Cats usually choose their sleeping place based on comfort, calmness or quiet, safety, and warmth. These four factors help explain both why cats won’t sleep in a certain spot and why they love snuggling with their owners at night.
- Comfort. For whatever reason that only makes sense to your pet, your cat may find your bed more comfortable than its own sleeping place. Because cats are creatures of comfort, they will naturally gravitate towards the spot where they feel most comfortable. And if that’s your bed, then lucky you!
- Quiet Place. If your cat’s bed is in a spot where there’s a lot of noise and traffic, your pet may not feel comfortable with it. Some cats are extra sensitive, so when they sense people, even you, passing by, it disturbs their sleep. If your cat is like this, it may start looking for a different spot to snooze. And if your bed’s tucked against the wall, your cat may just see it as the perfect corner for sleeping.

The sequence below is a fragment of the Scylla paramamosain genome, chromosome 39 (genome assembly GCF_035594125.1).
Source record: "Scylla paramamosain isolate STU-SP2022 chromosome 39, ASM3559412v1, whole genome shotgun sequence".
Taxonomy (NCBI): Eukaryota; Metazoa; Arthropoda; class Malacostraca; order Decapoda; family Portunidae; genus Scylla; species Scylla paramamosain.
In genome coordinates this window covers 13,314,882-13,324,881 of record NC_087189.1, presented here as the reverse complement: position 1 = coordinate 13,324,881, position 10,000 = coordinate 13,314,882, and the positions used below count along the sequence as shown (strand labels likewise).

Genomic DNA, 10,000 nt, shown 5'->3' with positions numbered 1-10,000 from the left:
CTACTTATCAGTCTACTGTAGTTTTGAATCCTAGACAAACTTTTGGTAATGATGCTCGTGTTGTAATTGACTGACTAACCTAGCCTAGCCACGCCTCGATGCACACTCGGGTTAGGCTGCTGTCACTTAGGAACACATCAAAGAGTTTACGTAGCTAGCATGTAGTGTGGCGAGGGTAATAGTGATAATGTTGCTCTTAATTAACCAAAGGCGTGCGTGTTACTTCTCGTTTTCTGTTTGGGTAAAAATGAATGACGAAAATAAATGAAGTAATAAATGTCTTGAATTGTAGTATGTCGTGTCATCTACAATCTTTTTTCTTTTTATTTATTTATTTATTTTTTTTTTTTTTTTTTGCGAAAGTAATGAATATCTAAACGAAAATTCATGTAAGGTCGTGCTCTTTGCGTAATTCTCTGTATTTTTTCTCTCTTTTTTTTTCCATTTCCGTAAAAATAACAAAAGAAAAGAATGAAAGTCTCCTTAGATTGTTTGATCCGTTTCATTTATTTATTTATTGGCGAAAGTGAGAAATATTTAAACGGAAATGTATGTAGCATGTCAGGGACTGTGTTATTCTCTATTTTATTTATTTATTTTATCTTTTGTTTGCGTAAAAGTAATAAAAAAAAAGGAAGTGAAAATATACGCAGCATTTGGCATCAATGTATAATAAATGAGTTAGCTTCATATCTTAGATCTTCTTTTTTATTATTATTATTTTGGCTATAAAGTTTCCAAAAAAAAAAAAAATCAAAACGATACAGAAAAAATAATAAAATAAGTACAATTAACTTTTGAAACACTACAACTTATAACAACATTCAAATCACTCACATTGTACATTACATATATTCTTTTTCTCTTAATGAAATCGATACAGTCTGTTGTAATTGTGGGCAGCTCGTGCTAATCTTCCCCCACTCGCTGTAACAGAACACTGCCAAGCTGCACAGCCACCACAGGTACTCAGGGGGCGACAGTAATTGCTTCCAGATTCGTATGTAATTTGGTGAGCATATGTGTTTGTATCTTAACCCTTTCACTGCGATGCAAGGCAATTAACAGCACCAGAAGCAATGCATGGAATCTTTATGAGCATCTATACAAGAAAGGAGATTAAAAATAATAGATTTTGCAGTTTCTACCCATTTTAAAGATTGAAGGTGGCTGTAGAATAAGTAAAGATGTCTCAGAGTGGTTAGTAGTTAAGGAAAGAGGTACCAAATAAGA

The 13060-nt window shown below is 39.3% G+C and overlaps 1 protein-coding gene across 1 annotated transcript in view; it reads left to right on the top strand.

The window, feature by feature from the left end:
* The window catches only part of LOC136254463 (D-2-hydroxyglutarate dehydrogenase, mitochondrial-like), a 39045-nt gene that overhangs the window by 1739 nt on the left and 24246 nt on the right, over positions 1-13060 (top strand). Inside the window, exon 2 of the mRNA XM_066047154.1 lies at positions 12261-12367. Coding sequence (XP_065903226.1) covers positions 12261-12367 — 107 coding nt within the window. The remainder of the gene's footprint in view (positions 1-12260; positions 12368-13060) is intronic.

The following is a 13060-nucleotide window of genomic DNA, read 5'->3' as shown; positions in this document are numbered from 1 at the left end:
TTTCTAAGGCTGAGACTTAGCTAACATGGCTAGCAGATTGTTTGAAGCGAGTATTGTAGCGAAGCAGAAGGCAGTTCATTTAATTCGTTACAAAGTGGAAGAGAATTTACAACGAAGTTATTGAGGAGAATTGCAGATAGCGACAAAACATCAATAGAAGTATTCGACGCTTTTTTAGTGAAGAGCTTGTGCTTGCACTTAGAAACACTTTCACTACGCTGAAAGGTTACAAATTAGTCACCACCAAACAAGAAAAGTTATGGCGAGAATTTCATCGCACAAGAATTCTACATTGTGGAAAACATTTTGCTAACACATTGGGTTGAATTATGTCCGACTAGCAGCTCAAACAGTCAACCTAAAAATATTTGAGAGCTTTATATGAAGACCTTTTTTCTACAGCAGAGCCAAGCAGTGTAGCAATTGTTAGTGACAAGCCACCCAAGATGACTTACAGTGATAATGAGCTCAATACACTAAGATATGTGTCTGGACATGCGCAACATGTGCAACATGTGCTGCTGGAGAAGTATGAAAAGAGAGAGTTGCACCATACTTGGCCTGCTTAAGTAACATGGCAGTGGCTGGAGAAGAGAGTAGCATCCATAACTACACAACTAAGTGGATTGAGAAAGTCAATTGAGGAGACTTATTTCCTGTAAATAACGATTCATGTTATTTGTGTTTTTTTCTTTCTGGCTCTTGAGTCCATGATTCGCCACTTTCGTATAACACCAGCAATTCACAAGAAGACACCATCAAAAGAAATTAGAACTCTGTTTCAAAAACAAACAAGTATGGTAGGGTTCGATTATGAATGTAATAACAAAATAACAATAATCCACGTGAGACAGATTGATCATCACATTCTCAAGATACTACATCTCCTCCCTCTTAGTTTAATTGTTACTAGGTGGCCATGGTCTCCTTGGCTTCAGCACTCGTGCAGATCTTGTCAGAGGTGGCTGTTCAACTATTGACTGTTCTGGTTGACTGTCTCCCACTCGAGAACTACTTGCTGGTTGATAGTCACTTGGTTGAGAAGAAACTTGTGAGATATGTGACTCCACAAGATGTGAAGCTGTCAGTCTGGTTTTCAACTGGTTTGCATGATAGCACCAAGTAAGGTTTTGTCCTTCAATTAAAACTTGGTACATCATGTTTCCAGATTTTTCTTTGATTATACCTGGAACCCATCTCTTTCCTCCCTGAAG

- Warmth. Although cats are able to self-regulate their body temperatures to some extent, when they feel cold, they will naturally look for a warmer spot. And if you’ve got a cat that loves to snuggle, that warm spot usually means somewhere near you. Or on top of your chest or tummy.
- Safety. Sharing the same space, in this case, the same bed, is a sign of affection and closeness for cats. Certainly, a cat will never share the same bed with you if it doesn’t feel close to you at all. However, if your cat feels threatened, stressed, or is anxious about something, it may seek safety in your arms, or at least beside you. One of the reasons why cats sleep with their cat parents is because they feel safe when they’re near mom or dad.